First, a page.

In the past couple of years, we can recall the bird flu and the world-famous H1N1, formerly known as swine flu, and caused a lot of trouble for pigs simply because of media’s hype and public’s misconception. These viruses were highly contagious, something we’ve always tried to avoid – well – just like a plague. Each year, we see dramatic outbreak of flu virus, and this year was no different, as a matter of fact, it’s the earliest season in nearly a decade. For this flu season, the Center for Disease Prevention and Control (CDC) said that, the media frenzy behind the outbreak seems just some of those years.

Awareness about the flu virus is indeed, very important for public health. The young ones and the elderly are amongst the most vulnerable from these risks. Nobody wants to get sick, it compromises our busy and fast-paced 21st century lives. Thus, it is only reasonable that we want to know the truth behind the threat.

However, it is also very important that we keep our emotions in check and things in perspective. If we become sick from the flu virus, then it’s going to happen, and we can’t save ourselves even by bathing in Purell. What most people fail to realize is that, when one gets sick and he or she is normally healthy, then it’s important that he or she
should be sick – meaning, one should let the virus run its course and help the immune system fight and beat the virus from inside. The most bothersome thing about flu is people walking around carrying and spreading the virus, like a classmate or coworker arriving in the morning and announcing in a nasal voice of having the virus. Flu is highly contagious, and it’s an airborne virus that circulates in an enclosed room. We all don’t want to be around someone with the virus, nor inside a room with a person infected by it. The best thing you can do to yourself and the people around you when you get affected is to stay at home, get some rest, and drink a lot of fluids and healthy foods to help the body recover fast. Call your office or your teacher about your situation, and everyone wins.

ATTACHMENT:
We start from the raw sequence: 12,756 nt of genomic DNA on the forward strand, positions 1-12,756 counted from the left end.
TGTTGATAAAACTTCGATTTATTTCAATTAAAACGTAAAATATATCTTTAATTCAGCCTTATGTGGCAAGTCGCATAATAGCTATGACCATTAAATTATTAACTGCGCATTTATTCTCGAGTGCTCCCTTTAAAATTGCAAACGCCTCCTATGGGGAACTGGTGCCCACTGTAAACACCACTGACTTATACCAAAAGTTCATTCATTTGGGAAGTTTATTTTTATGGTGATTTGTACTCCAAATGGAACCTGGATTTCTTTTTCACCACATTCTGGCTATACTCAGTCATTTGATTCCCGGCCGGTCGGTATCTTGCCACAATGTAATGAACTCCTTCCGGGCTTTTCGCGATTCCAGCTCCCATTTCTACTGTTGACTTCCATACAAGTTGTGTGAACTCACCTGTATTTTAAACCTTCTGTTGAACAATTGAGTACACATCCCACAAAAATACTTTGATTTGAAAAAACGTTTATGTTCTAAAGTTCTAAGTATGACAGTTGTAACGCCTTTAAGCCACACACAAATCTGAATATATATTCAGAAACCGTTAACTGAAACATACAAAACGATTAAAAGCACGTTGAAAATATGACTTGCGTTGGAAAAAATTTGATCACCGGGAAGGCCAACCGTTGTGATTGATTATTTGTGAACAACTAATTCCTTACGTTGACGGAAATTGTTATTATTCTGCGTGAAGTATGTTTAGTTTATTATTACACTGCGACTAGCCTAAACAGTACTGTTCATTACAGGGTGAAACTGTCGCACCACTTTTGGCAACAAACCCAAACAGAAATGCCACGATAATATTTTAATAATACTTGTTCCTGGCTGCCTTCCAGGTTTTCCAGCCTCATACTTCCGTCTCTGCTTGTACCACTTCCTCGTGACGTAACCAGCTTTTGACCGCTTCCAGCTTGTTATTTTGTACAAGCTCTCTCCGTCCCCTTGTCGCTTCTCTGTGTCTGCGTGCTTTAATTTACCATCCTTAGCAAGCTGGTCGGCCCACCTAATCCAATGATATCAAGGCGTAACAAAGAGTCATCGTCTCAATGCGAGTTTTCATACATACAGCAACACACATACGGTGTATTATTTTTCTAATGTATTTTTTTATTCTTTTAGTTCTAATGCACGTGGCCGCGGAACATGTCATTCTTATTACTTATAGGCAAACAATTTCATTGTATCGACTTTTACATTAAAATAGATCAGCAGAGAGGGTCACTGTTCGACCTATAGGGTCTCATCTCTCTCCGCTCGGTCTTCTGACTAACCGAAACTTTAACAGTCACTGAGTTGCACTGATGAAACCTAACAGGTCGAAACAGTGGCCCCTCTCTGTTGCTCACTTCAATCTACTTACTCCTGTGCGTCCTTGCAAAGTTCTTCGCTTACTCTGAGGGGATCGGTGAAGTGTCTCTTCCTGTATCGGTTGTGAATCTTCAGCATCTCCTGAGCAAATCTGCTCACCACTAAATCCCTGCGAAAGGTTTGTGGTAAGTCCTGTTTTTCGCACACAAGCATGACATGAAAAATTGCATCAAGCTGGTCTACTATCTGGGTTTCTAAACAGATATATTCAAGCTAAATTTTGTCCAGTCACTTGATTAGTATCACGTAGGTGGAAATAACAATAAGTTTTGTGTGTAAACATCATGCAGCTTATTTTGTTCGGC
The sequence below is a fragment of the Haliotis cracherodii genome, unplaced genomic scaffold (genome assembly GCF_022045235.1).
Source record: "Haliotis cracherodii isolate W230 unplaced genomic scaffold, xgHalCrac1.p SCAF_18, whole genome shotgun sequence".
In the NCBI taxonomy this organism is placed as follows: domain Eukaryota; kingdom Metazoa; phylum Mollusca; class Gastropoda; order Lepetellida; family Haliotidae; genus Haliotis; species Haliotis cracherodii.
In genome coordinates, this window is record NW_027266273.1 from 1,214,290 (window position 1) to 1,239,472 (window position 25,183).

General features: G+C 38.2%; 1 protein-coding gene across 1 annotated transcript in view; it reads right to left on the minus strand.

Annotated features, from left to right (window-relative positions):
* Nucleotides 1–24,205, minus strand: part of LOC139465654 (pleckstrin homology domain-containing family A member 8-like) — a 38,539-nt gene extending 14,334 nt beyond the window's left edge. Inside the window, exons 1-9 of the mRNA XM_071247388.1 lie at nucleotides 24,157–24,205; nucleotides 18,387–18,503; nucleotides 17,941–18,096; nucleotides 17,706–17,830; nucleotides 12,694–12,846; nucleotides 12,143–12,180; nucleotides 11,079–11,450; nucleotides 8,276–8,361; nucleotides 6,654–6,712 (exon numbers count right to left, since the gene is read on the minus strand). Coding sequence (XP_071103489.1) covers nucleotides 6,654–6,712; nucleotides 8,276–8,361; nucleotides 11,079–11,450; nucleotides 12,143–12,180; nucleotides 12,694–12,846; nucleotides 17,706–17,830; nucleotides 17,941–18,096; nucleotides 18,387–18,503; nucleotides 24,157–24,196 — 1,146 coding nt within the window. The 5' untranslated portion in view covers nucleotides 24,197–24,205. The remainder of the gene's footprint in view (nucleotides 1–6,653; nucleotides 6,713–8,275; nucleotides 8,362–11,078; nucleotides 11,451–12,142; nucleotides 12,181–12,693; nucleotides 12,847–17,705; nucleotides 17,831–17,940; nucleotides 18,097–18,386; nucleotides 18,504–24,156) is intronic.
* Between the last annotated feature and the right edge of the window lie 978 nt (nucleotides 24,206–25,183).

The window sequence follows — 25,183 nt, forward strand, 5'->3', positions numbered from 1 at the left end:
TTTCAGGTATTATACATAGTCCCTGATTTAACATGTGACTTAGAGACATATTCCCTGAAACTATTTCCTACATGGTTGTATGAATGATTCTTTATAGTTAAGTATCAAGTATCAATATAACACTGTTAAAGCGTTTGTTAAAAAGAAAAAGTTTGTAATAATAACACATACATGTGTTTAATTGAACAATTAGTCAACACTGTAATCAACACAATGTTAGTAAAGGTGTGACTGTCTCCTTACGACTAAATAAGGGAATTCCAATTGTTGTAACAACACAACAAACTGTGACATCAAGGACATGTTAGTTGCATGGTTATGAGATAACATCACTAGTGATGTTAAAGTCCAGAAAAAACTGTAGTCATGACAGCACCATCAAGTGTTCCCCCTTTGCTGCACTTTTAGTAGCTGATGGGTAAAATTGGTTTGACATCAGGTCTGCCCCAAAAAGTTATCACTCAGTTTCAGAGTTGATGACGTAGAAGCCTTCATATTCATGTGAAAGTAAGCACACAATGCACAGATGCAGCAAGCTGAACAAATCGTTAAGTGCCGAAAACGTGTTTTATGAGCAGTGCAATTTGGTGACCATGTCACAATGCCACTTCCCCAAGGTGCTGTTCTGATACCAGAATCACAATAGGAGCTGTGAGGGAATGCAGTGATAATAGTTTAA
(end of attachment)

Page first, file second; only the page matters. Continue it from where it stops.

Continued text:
In the early weeks of January in light of the flu outbreak, which peaked significantly earlier than usual (that’s according to CDC), there has been an increased demand for flu vaccines. The vaccine is said to protect us from the virus 100% – and this is simply another hype the mainstream media taught us. To tell you frankly, the CDC conducted